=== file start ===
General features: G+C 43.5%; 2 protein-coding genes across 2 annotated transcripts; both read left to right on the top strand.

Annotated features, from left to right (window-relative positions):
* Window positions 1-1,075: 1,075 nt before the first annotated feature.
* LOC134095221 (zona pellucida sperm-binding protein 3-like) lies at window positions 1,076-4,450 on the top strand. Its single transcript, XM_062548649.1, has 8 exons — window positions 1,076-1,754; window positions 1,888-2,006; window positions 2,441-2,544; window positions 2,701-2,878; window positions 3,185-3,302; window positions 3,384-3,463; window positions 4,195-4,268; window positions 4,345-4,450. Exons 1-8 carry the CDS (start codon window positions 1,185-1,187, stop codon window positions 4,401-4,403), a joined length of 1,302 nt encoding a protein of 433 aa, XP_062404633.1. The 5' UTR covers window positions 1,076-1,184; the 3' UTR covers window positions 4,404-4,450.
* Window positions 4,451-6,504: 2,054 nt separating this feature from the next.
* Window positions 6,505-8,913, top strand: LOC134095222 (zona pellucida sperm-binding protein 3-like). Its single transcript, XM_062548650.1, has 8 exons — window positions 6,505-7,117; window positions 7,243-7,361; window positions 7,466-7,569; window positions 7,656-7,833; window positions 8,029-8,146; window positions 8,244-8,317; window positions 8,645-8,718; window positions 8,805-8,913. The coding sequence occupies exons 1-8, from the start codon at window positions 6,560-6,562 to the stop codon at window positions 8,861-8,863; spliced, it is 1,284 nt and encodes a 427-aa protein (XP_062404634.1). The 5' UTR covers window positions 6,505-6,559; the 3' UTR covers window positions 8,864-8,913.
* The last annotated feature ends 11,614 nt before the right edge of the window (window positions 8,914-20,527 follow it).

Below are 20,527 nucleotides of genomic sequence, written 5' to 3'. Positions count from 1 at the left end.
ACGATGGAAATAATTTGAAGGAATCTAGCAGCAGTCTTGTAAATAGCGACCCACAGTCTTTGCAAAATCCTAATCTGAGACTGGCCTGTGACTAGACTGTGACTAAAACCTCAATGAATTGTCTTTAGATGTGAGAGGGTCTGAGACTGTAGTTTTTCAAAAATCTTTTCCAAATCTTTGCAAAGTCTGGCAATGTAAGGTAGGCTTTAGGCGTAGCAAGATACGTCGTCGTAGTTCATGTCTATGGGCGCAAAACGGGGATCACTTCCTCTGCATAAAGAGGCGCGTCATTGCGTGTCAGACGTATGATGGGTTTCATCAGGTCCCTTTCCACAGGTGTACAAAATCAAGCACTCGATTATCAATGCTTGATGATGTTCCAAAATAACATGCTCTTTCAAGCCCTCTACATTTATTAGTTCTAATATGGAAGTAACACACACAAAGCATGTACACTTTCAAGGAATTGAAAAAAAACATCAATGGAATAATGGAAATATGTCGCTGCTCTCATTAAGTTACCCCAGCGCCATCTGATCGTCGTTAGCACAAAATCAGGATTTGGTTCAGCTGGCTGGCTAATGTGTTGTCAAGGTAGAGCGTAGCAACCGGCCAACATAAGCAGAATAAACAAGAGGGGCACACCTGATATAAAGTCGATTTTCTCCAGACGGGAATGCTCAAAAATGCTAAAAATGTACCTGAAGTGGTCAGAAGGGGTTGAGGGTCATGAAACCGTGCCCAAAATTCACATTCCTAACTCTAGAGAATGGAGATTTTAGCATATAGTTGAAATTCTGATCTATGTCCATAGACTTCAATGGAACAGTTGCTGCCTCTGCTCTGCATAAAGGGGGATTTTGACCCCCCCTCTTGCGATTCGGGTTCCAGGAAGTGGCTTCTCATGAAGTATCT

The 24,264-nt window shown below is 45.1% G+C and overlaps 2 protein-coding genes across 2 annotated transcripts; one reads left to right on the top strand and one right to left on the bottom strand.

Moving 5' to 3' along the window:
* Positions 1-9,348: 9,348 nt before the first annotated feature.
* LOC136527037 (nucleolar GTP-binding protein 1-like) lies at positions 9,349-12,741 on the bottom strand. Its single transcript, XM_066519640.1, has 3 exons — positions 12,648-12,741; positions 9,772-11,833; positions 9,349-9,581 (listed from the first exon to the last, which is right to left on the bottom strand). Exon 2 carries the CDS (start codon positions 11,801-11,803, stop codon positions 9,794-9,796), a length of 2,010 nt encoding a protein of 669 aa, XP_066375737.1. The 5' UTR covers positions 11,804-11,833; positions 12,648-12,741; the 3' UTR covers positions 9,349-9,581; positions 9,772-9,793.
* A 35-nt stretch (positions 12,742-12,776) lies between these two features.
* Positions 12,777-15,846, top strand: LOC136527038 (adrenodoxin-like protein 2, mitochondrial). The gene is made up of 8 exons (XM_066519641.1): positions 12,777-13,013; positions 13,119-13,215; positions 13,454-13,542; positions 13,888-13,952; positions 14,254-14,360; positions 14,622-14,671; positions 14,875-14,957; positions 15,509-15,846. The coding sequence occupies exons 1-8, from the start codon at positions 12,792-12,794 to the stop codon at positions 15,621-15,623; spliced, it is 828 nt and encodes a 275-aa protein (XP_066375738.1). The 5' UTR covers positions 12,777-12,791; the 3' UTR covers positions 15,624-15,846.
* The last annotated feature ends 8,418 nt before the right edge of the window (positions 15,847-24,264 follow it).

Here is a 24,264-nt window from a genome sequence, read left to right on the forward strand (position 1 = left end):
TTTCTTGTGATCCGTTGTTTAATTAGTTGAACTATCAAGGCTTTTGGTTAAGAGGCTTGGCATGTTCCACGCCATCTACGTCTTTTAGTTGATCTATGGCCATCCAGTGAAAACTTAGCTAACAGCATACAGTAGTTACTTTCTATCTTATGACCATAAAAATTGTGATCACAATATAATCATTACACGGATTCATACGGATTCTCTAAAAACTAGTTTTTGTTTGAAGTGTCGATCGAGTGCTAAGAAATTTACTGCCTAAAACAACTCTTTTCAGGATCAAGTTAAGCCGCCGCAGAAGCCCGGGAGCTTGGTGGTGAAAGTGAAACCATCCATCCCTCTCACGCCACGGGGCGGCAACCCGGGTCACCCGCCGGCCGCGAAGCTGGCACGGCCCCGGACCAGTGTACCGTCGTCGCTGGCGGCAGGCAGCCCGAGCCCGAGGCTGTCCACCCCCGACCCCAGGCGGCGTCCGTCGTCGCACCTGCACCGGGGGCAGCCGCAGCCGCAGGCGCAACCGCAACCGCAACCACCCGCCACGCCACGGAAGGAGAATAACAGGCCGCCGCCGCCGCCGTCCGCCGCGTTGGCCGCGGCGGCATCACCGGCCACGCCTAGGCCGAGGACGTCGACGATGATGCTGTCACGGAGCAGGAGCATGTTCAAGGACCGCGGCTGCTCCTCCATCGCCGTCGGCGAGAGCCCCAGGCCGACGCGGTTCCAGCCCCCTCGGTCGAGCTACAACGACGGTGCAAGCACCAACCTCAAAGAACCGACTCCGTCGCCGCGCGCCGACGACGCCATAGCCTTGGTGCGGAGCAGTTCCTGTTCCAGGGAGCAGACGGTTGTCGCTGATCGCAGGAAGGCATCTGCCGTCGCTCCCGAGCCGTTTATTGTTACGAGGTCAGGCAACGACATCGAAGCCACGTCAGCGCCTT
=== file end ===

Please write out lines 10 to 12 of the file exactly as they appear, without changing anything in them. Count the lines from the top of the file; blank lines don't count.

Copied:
The 24,264-nt window shown below is 45.1% G+C and overlaps 2 protein-coding genes across 2 annotated transcripts; one reads left to right on the top strand and one right to left on the bottom strand.

Moving 5' to 3' along the window:
* Positions 1-9,348: 9,348 nt before the first annotated feature.